A federal appeals court on Tuesday heard oral arguments in a case that threatens to undo the Securities Exchange Commission's disclosure requirements for “conflict minerals.”
Hearing arguments brought before the U.S. Court of Appeals for the District of Columbia Circuit, a three-judge panel – that included Republican appointees David Sentelle and A. Raymond Randolph, and Obama appointee Sri Srinivasan –heard objections and defenses for the controversial rule. Peter Keisler, a partner with the law firm Sidley Austin represented the business groups in opposition to the rule; the SEC was represented by Assistant General Counsel Tracey Hardin
Issued by the SEC in August 2012, the rule requires companies to disclose information each calendar year on the source of tantalum, tin, gold, and tungsten, minerals that have funded violent conflict in the Democratic Republic of the Congo and adjoining countries. Companies must conduct a “reasonable” country-of-origin inquiry to determine if the minerals originated from the covered countries; track and document the source and chain of custody; and include findings in a public report.
Disclosures for the first year of the rule are due by May 1. The second reporting year, which began on Jan. 1, no longer allows companies to enjoy the reprieve of an “indeterminable” status that was allowed in 2013.
A legal challenge initiated in October of 2012 by the National Association of Manufacturers, the U.S. Chamber of Commerce, and the Business Roundtable sought to invalidate the rule, but it was upheld by Judge Robert Wilkins of the U.S District Court for the District of Columbia in July 2013. He dismissed their claims as “lacking merit.”
The three groups appealed that ruling, setting the stage for Tuesday's oral arguments. Their arguments against the rule:
- The SEC failed to do the proper cost/benefit analysis of the rule and failed to determine that it would actually provide the intended benefits.
- The Commission acted arbitrarily when it imposed more stringent requirements and rejected less burdensome ones. It was also wrong to conclude that it could not create a de minimis exception.
- An unreasonably stringent “reasonable country of origin inquiry” demand was imposed if companies have “reason to believe” minerals may have originated in the covered countries.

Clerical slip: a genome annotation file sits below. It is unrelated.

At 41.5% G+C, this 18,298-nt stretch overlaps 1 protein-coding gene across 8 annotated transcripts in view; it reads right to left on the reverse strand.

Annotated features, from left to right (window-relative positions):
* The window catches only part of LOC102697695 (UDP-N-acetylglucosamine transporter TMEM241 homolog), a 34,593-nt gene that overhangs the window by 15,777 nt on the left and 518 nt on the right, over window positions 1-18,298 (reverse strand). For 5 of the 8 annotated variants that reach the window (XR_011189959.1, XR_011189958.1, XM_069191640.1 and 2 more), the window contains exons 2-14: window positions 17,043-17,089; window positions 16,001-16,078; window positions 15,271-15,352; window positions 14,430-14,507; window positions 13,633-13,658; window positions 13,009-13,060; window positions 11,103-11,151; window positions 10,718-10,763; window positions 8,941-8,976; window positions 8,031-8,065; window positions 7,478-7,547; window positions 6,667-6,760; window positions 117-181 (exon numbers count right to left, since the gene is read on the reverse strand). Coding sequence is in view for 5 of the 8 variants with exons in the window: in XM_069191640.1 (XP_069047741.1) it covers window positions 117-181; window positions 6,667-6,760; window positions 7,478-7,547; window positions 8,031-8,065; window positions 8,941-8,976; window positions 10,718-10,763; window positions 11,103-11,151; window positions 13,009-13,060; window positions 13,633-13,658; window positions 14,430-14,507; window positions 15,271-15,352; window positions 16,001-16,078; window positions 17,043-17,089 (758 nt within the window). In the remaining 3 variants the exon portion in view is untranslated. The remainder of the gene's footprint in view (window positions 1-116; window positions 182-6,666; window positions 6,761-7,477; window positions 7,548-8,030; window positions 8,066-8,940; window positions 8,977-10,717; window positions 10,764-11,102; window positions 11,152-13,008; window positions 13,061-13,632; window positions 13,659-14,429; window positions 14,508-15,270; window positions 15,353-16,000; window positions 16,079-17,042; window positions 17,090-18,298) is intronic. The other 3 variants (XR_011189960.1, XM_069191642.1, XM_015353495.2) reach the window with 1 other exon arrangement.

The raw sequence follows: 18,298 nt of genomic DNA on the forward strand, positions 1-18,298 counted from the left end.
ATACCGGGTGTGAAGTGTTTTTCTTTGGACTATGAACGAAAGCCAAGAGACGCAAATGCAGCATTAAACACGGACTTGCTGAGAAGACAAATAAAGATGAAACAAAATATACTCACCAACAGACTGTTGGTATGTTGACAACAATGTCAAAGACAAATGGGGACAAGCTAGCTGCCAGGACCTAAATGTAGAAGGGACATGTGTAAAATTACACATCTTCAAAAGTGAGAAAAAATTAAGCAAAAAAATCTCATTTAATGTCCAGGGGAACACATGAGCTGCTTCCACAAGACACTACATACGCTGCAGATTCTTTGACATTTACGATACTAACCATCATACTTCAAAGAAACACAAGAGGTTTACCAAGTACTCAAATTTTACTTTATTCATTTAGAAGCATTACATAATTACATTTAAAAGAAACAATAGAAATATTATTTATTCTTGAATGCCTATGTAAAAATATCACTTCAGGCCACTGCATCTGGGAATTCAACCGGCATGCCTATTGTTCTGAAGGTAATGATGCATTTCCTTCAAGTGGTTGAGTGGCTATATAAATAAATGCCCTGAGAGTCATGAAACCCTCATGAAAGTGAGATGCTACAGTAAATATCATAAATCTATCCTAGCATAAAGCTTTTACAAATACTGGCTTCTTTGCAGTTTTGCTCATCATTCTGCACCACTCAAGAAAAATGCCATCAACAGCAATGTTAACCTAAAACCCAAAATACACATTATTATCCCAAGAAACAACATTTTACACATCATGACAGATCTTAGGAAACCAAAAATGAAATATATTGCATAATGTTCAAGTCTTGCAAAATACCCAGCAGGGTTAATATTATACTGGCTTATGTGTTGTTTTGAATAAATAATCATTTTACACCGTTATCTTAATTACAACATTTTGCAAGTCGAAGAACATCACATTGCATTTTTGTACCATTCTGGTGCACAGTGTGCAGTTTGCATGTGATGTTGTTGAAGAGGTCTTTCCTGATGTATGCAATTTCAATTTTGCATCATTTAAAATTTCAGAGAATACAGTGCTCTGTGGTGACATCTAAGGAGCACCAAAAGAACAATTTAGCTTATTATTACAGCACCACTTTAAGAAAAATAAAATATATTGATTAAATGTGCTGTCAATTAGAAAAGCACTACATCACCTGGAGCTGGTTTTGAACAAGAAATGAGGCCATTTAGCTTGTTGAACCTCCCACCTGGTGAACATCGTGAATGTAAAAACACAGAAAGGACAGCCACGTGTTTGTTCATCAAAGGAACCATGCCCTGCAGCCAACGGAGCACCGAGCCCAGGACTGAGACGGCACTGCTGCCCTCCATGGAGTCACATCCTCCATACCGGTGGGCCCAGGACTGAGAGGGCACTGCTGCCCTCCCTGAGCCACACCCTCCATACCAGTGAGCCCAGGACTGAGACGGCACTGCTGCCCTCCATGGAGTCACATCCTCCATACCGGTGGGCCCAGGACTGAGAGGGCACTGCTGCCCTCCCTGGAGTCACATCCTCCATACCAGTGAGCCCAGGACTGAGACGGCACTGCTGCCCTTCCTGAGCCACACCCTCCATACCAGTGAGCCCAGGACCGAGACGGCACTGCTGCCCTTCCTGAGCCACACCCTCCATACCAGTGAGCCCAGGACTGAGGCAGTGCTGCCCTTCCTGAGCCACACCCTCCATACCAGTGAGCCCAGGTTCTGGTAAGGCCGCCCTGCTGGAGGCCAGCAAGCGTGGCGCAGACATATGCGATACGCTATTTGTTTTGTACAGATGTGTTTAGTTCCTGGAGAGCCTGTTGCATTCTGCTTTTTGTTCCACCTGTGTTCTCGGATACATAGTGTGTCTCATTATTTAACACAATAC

- The SEC was wrong to extend the rule to those who contract with others for the manufacture of products, and acted arbitrarily when it provided a shorter phase-in period for larger companies and a longer phase-in period for smaller ones.
- It violates the First Amendment by compelling companies to make “misleading and stigmatizing” public statements that suggest their products contribute to human rights abuses.
The SEC maintains that it had a statutory obligation to issue the rule because it was a mandate of the Dodd-Frank Act. Creating exemptions, or weakening the rule, would go against Congressional intent, it argues.
The plaintiffs, judging from reports emerging from the courtroom, may have found two judges who are more receptive to their cause than Wilkins was. Reuters, for example, termed the approach by Sentelle and Randolph as “forceful questioning” of the SEC.
The judges pondered whether the SEC rulemaking didn't so much meet Congressional intent, as to go beyond it. They also, according to reports from those in attendance, raised concerns that the rule's consumer-facing disclosures, often referred to as “name and shame,” could be the catalyst for other rules that focus on societal ills, rather than the SEC's core responsibilities of investor protection, efficient markets, and capital formation. Child labor, minimum wage laws, and workplace safety rules were among the matters Congress could impose, it was suggested.
It may be difficult, going forward, for the SEC to shake off this concern, especially since Chairman Mary Jo White has expressed it herself. During an October Congressional hearing, she pushed back against some of the legislative directives her commission has had to execute with little leeway. The conflict minerals rule, she said, “seems more directed at exerting societal pressure on companies to change behavior, rather than to disclose financial information.”
No timeline was set for when a decision from the judges will be issued.